They may not have the latest TEM technology at Albany Medical Center, but the microscope they do have has been working just fine from exactly the same spot where it was installed 27 years ago. Dr. Joseph E. Mazurkiewicz, Professor and Director of AMC Imaging Core Facility, recalls that the JEOL 100CX TEM was installed in June of 1984, when EM was in its heyday and “people were doing a lot of EM and a variety of users were looking at tissue samples of different kinds.” While Confocal Laser Scanning Microscopy had become the imaging tool of choice for cell biologists, EM is coming back as researchers realize that the resolution they seek can only be achieved at the ultrastructural level.
For a few years the TEM at AMC had been relegated to routine pathology, examination of biopsies of the liver and kidney tissues. However, the awarding of several NIH grants to researchers at AMC that involve electron microscopic studies have rejuvenated TEM usage and the old 100CX is still up to it. One of the studies involves examination of dorsal root ganglia tissue from normal spinal columns compared to those from patients with Friedrich’s Ataxia (a rare inherited disease that affects the nervous system and mobility). Another research project involves the infectious disease bacterial agent Francisella Tularensis, which has been developed as a potential bio weapon. When he needs higher resolution imaging, Dr. Mazurkiewicz will go downtown to the Wadsworth Center for Laboratories and Research.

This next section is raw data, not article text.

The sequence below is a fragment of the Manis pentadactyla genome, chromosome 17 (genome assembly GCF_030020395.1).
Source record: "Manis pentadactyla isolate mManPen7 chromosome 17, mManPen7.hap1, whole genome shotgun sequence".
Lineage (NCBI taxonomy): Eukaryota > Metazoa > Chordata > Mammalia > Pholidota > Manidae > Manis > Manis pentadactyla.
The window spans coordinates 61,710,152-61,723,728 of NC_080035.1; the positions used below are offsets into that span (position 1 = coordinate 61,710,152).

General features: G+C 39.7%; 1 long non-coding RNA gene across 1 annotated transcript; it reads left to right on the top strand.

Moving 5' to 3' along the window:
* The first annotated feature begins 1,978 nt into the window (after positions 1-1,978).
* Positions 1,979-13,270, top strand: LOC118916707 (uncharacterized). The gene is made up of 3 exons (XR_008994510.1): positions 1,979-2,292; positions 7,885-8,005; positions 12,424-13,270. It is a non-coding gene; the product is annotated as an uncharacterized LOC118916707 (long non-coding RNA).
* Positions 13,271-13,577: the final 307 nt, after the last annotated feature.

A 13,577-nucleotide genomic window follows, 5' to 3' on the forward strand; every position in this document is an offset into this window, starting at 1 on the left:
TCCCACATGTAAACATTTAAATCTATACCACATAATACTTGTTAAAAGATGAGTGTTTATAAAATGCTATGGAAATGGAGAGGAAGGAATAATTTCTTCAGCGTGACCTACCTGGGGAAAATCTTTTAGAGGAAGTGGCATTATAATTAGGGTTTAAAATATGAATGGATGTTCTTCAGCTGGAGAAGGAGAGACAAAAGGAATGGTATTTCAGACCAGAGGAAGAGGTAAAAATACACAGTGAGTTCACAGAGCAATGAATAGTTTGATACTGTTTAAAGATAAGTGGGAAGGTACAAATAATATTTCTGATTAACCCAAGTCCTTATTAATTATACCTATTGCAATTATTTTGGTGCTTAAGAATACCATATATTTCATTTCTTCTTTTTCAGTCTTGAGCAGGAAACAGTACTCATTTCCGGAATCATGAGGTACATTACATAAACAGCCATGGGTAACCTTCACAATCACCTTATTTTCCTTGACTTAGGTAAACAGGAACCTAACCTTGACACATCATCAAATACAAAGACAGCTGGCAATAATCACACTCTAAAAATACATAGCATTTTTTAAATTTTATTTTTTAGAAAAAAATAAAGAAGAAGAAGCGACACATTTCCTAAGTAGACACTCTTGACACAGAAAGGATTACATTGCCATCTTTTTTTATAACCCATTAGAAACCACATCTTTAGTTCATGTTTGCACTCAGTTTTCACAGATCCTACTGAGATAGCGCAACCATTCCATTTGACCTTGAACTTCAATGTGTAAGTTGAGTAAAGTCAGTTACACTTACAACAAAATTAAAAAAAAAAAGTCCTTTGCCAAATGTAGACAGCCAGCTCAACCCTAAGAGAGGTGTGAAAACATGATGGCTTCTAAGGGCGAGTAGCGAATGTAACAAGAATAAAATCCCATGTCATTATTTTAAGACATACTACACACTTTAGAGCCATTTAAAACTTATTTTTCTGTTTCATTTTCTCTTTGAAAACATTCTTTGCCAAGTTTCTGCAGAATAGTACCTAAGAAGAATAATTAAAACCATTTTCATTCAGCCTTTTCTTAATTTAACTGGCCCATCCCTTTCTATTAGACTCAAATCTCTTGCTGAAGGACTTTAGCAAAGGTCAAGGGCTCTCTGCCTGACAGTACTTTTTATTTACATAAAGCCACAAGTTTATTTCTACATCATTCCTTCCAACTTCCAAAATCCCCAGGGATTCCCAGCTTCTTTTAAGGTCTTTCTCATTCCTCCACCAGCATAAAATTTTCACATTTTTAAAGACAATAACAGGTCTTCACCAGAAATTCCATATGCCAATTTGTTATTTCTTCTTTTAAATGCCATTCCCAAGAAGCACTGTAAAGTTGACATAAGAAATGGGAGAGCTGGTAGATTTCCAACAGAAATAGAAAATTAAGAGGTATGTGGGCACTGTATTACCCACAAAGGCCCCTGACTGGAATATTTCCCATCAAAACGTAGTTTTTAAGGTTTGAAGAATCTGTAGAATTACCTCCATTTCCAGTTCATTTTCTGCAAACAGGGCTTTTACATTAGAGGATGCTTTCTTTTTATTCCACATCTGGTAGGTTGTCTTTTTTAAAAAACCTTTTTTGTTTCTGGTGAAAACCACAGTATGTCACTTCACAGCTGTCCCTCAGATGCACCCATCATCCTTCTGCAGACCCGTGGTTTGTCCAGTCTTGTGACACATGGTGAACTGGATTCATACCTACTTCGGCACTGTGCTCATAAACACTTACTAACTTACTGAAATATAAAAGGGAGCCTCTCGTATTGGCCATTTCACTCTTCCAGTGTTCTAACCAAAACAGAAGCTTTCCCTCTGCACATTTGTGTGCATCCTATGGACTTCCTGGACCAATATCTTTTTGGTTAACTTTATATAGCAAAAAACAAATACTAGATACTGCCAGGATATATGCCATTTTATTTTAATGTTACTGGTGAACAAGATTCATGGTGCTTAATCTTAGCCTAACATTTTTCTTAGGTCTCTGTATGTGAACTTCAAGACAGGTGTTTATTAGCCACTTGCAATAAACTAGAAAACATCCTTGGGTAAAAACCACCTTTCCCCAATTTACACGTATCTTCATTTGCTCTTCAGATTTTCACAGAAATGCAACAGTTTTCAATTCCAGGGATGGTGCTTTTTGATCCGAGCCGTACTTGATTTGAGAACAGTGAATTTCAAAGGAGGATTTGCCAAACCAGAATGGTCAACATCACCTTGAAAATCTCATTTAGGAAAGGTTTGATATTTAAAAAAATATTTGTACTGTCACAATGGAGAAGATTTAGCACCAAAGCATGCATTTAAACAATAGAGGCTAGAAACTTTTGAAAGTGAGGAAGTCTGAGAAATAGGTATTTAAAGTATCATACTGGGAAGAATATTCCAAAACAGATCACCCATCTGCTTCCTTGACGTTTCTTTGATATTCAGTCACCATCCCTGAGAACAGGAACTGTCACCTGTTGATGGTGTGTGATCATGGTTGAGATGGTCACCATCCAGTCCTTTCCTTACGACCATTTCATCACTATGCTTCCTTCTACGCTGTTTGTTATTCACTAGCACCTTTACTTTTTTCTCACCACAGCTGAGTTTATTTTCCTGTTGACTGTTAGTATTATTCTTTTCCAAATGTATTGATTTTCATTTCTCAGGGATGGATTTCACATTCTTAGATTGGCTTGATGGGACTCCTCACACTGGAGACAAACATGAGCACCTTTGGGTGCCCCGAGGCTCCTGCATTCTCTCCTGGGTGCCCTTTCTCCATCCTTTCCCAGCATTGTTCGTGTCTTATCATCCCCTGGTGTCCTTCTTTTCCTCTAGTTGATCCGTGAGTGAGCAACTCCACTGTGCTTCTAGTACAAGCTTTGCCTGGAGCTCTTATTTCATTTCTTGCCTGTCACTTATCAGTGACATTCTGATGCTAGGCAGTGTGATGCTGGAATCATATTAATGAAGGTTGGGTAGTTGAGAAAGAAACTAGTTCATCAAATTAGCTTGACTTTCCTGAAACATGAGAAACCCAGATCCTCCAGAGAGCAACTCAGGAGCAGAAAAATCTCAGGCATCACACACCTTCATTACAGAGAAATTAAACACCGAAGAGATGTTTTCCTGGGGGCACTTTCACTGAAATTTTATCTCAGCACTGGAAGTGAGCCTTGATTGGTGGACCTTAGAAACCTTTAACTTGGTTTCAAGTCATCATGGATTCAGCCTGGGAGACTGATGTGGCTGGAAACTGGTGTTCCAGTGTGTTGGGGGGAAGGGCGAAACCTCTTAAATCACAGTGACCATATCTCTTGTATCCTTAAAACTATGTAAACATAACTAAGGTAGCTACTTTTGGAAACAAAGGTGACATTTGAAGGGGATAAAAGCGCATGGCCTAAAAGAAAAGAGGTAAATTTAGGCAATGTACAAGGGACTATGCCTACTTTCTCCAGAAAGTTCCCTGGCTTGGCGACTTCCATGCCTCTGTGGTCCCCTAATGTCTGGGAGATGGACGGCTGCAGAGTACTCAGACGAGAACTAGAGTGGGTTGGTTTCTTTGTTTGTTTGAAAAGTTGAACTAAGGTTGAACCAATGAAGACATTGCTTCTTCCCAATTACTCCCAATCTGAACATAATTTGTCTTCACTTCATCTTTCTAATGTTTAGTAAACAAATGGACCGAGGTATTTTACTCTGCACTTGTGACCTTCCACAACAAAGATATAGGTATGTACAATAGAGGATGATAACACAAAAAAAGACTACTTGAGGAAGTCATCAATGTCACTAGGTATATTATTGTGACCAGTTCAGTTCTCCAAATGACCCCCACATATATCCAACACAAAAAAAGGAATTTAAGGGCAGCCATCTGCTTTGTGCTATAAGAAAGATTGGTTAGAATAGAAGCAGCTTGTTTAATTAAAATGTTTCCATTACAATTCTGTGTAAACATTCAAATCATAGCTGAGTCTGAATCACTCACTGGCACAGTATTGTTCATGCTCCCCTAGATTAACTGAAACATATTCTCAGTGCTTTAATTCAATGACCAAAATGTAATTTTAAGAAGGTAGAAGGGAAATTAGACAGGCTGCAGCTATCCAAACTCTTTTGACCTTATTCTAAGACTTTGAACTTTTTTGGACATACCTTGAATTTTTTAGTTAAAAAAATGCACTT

Through the years, AMC has had a service contract for the 100CX plus the JSM-35C, an older model SEM. Whenever they require service, Dr. Mazurkiewicz is in touch with the local JEOL office and sometimes works through problems over the phone.
“Dr. Mazurkiewicz always gives us a good indication of what is going on so we are prepared when we get out there and he has always been pretty much right on,” says William Thorpe, who headed up JEOL’s northeast regional service area until moving to the Maryland area this year.
“As the TEM ages and parts become more rare, we sometimes have to put in things that don’t come off the shelf,” says Dr. Mazurkiewicz, who first used a JEOL TEM from his graduate student to post-doc years at the University of Colorado Health Science Center and later while working at Yale University School of Medicine . “A lot of senior guys grew up on the JEOL 100B and 100C. It’s a very good workhorse.” He purchased the TEM from JEOL’s demonstration lab in Peabody, Mass. “I like to say I bought a good used car – like a pre-owned ‘Mercedes’ that had all the bells and whistles on it.”